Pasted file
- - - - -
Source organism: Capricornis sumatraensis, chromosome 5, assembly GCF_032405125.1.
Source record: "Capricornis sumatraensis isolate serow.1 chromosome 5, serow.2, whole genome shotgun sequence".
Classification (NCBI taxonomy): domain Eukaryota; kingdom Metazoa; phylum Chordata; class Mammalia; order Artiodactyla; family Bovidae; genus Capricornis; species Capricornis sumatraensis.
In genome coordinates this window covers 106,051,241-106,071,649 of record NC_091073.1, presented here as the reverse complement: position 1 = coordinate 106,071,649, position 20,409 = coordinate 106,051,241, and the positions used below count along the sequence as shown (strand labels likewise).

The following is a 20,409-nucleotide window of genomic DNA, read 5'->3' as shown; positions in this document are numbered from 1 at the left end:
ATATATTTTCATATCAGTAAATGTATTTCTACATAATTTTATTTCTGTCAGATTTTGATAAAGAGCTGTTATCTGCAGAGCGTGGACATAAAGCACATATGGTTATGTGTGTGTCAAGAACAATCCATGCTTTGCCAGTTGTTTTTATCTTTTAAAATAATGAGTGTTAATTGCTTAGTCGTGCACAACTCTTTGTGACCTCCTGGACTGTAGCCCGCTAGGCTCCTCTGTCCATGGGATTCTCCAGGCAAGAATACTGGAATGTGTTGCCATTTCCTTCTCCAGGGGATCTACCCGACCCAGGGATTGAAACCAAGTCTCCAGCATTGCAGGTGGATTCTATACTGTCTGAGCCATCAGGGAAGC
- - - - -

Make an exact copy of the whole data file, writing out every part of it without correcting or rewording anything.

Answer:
Source organism: Capricornis sumatraensis, chromosome 5, assembly GCF_032405125.1.
Source record: "Capricornis sumatraensis isolate serow.1 chromosome 5, serow.2, whole genome shotgun sequence".
Classification (NCBI taxonomy): domain Eukaryota; kingdom Metazoa; phylum Chordata; class Mammalia; order Artiodactyla; family Bovidae; genus Capricornis; species Capricornis sumatraensis.
In genome coordinates this window covers 106,051,241-106,071,649 of record NC_091073.1, presented here as the reverse complement: position 1 = coordinate 106,071,649, position 20,409 = coordinate 106,051,241, and the positions used below count along the sequence as shown (strand labels likewise).

The following is a 20,409-nucleotide window of genomic DNA, read 5'->3' as shown; positions in this document are numbered from 1 at the left end:
ATATATTTTCATATCAGTAAATGTATTTCTACATAATTTTATTTCTGTCAGATTTTGATAAAGAGCTGTTATCTGCAGAGCGTGGACATAAAGCACATATGGTTATGTGTGTGTCAAGAACAATCCATGCTTTGCCAGTTGTTTTTATCTTTTAAAATAATGAGTGTTAATTGCTTAGTCGTGCACAACTCTTTGTGACCTCCTGGACTGTAGCCCGCTAGGCTCCTCTGTCCATGGGATTCTCCAGGCAAGAATACTGGAATGTGTTGCCATTTCCTTCTCCAGGGGATCTACCCGACCCAGGGATTGAAACCAAGTCTCCAGCATTGCAGGTGGATTCTATACTGTCTGAGCCATCAGGGAAGC